Kenneth Lonergan returns with this emotional, devastating masterpiece.
Grief is a terrible thing. Once you experience it, there’s no going back, no matter how much time passes, and we all bounce back to varying degrees. While some can find ways to cope with it, becoming content with letting it live in the guest rooms of their psyche, others can find themselves lost in the darkness. No matter which one we end up being, it’s something that is both universal and entirely specific to ourselves. Friends and family members can sympathize with you, making connections to their grief and yours, but there’s no way of truly feeling what each other person feels. There are no “one size fits all” ways to recover, and because of that, the way we react and recover from those moments is unique, and therefore, not explainable to other people.
After the highly-publicized, six-year-long legal troubles with his second feature film, Margaret, it seemed like a very real possibility that we could never see another film written and directed by Kenneth Lonergan. Luckily, we can thank both Matt Damon and John Krasinski it seems for making sure that Lonergan’s hiatus from the director’s chair wouldn’t be a long one, and he has returned to the silver screen this year with Manchester by the Sea, a film that visualizes grief and loss in a way that no other has, and which might not only be his best film to date, but also arguably the best film this year.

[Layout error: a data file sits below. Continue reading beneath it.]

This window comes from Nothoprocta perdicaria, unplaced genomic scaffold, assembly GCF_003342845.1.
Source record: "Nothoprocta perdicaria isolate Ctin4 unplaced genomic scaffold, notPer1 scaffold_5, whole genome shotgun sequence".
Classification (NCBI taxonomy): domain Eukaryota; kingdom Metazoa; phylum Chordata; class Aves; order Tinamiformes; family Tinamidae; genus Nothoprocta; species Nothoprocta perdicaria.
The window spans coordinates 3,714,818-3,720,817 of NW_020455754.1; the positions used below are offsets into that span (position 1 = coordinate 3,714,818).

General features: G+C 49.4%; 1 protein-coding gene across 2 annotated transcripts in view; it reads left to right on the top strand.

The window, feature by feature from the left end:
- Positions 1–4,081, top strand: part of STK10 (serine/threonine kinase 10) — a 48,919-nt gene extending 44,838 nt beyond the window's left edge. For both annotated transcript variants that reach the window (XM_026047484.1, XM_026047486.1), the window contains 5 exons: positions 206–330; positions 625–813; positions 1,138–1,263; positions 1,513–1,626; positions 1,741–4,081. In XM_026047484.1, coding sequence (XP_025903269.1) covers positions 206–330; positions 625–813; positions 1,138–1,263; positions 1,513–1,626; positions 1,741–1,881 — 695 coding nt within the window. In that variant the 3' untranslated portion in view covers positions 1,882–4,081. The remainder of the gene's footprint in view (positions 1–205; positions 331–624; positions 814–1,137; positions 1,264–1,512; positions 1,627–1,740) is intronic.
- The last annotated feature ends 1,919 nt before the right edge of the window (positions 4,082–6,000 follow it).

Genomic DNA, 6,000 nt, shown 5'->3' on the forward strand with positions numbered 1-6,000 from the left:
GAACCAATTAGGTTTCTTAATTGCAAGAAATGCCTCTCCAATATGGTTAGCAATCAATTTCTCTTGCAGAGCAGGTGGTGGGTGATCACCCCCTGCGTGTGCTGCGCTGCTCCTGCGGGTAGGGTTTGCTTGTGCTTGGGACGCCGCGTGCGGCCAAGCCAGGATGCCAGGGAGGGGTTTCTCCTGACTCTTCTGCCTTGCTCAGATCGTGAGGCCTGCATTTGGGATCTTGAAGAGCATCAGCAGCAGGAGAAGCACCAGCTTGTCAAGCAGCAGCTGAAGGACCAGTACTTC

Based on a story originally pitched to Lonergan by Damon and Krasinski, Manchester by the Sea follows Lee Chandler (Casey Affleck), a janitor for a run down apartment complex in Boston, who returns to his hometown of Manchester-by-the-Sea when his brother Joe (Kyle Chandler) suddenly dies of heart failure. Upon returning home, Lee is not only forced to deal with the future of his 16-year-old nephew, Patrick (Lucas Hedges), when he learns that Joe made it so Lee would become his legal guardian following his death, but also must come to terms with the memories of his hometown, following a personal tragedy he faced there several years prior.